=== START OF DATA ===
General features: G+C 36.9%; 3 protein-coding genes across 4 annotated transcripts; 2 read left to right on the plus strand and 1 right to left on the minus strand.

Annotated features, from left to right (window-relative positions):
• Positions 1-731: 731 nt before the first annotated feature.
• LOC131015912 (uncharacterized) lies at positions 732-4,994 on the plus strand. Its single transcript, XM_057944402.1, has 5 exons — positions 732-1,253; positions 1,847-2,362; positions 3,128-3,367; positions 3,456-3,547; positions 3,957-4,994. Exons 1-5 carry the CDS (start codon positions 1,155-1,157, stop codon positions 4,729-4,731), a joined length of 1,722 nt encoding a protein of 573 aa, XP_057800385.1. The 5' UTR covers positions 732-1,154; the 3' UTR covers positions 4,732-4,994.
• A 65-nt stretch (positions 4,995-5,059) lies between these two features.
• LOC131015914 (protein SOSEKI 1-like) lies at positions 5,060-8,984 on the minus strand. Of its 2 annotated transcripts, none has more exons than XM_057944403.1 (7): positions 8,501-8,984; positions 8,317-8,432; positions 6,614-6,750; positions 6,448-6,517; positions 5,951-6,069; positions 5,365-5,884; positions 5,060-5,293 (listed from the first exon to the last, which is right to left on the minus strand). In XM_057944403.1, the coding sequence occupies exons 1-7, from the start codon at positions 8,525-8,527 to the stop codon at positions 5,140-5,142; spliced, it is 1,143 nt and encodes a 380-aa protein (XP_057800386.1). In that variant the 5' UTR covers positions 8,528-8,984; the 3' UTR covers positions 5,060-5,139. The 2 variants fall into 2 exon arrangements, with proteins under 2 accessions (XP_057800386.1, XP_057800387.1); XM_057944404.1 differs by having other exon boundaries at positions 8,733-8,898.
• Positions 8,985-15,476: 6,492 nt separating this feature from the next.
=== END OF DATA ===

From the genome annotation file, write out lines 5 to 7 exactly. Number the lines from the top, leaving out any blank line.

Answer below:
• A 65-nt stretch (positions 4,995-5,059) lies between these two features.
• LOC131015914 (protein SOSEKI 1-like) lies at positions 5,060-8,984 on the minus strand. Of its 2 annotated transcripts, none has more exons than XM_057944403.1 (7): positions 8,501-8,984; positions 8,317-8,432; positions 6,614-6,750; positions 6,448-6,517; positions 5,951-6,069; positions 5,365-5,884; positions 5,060-5,293 (listed from the first exon to the last, which is right to left on the minus strand). In XM_057944403.1, the coding sequence occupies exons 1-7, from the start codon at positions 8,525-8,527 to the stop codon at positions 5,140-5,142; spliced, it is 1,143 nt and encodes a 380-aa protein (XP_057800386.1). In that variant the 5' UTR covers positions 8,528-8,984; the 3' UTR covers positions 5,060-5,139. The 2 variants fall into 2 exon arrangements, with proteins under 2 accessions (XP_057800386.1, XP_057800387.1); XM_057944404.1 differs by having other exon boundaries at positions 8,733-8,898.
• Positions 8,985-15,476: 6,492 nt separating this feature from the next.